Sunday, August 13, 2006

The Interpretation of Reading

This makes me so sad:
If I want to read about history, I'd rather go with nonfiction written by a historian, and as for mysteries, I've just never been interested. What difference does it make who did it? These are just fictional characters made up for the purpose of teasing us by making it seem as if each one could have done it and withholding key pieces of information so you can't tell which one until the end. I'm sure there's more charm to it than that, but I don't know, because, as I've said, I don't read them.
I guess that would make Sharon Kay Penman Ann Althouse's least favorite author, although there is definitely something more to a good mystery novel than the arbitrary withholding of key pieces of information. Would a book narrated entirely in the first person be less objectionable to an Althousian reader, since the only information withheld would be that unavailable to the protagonist? Or is the third-person-omniscient preferable since less information is kept from the reader, even if it's not always available to all the characters?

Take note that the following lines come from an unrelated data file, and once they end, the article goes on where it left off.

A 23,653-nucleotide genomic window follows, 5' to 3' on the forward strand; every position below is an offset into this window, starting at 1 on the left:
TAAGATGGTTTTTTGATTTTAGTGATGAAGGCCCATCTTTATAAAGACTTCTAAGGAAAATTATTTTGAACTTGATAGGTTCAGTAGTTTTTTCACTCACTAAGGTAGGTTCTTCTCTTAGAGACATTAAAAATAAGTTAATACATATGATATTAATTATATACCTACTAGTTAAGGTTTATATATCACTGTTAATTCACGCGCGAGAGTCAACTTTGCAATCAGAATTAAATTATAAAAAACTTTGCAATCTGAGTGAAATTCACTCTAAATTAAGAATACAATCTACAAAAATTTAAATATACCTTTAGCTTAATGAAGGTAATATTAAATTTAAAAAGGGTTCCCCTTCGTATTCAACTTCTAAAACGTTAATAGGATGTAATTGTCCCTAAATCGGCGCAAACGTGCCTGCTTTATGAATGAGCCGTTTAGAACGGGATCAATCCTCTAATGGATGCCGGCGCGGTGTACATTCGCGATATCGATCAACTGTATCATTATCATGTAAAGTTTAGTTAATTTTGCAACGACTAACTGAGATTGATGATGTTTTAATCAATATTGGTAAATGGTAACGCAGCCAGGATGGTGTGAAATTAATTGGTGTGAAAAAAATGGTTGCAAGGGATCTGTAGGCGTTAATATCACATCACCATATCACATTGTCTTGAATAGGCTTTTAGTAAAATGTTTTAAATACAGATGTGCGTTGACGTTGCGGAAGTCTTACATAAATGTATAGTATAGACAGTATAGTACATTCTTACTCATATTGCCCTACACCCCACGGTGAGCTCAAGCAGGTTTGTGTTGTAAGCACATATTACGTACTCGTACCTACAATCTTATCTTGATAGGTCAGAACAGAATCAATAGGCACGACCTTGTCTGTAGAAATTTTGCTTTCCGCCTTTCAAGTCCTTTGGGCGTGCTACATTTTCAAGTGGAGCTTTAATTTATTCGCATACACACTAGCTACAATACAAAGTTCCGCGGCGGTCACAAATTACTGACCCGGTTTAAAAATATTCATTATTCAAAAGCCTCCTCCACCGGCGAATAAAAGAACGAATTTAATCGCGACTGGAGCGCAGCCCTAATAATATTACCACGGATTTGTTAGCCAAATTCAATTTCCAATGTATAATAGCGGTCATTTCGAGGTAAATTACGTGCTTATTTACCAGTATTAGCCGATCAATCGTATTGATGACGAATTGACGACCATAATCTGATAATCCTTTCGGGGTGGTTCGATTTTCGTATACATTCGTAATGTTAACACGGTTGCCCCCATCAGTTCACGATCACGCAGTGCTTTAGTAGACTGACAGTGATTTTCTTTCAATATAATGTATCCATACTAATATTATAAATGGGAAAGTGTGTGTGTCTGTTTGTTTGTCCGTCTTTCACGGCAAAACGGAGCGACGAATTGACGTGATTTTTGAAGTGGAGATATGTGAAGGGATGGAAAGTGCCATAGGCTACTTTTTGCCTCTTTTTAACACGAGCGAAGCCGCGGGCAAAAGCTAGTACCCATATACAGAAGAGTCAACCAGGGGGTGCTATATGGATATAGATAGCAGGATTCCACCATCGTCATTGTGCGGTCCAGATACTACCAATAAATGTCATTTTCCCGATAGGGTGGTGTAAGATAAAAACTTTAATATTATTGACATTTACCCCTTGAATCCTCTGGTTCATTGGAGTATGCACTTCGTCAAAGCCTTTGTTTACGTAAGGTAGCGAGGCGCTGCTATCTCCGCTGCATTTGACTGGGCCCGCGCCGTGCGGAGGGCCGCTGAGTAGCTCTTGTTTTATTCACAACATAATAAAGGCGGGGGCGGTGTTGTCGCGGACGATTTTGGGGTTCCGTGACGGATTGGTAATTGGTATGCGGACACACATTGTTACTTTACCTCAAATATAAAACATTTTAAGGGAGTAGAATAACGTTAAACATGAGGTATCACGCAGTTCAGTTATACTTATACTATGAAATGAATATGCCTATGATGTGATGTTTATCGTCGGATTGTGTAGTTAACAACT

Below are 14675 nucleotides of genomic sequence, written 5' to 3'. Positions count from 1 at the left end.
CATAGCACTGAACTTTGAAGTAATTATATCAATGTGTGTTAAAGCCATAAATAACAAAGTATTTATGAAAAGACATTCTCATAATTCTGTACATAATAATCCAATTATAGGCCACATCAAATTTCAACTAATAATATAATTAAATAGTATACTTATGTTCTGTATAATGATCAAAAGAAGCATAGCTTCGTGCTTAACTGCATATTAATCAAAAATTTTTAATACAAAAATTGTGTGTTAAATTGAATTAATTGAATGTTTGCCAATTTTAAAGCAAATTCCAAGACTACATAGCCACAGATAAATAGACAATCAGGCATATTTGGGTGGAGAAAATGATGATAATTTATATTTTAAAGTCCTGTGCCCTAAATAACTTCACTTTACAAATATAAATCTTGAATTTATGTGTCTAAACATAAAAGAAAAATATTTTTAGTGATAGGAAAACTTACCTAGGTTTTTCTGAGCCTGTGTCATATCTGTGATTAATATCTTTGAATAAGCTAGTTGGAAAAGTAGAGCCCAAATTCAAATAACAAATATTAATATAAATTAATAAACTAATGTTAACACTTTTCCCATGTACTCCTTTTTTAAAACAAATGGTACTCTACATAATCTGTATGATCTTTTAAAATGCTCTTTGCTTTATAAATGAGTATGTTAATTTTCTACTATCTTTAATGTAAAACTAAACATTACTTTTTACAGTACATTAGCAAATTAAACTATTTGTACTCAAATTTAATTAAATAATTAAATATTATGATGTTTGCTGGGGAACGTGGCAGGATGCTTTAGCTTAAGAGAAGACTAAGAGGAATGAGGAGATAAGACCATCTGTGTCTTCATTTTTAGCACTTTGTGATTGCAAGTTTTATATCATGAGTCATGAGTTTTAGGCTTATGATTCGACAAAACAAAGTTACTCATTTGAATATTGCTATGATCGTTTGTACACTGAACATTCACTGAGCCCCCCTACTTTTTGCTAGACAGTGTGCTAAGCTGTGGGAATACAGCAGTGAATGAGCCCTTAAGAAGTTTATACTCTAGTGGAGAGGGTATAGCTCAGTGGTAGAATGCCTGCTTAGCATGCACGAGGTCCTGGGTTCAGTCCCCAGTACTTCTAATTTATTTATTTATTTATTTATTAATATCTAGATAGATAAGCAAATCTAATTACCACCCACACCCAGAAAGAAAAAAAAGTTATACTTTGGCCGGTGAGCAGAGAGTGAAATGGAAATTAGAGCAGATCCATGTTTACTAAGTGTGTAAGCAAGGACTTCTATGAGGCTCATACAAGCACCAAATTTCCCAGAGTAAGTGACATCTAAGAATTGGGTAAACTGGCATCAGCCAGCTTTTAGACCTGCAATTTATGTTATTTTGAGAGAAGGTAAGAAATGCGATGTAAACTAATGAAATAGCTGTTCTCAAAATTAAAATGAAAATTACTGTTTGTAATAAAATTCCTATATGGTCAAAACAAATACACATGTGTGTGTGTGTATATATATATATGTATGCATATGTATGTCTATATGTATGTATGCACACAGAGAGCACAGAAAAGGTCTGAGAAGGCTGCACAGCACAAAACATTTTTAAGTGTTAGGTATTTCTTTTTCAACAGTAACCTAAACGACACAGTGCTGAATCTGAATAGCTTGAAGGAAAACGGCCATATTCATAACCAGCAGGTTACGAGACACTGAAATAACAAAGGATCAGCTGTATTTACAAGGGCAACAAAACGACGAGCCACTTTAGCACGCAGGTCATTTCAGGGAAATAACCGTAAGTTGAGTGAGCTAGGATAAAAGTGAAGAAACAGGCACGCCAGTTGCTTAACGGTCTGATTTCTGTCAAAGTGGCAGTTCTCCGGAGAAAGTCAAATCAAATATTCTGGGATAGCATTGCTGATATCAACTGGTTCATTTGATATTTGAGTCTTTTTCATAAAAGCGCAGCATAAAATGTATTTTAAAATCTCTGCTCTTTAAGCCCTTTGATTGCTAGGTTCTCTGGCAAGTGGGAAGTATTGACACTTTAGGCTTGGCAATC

Anyway, The Interpretation of Murder sounds like it would appeal to someone who likes both Iain Pears and early Caleb Carr. I am such a person. Huzzah.

UPDATE: There's more:
But mystery novels bother me because I don't want to relate to characters who are created for the purpose of being a puzzle.
But aren't most literary characters created to be pieces in a puzzle? Much science fiction revolves around the reactions of human beings to drastically different technological or cultural developments. Other types of fiction may set the puzzle within the inner life of the characters. Most fiction, if it's any good, will challenge us in some way to solve a puzzle, even if it's as straightforward as whodunit or as complex as determining what a given set of personal traits and circumstances will lead to. Bad literature cheats; it keeps things back from the reader or throws a deus ex machina in so things go as the author would like. Good literature has more honesty, a sense of inexorability, and even if we learn new things as we go along that change our perception of what happened or will happen, these developments flow naturally from the rest of the story.
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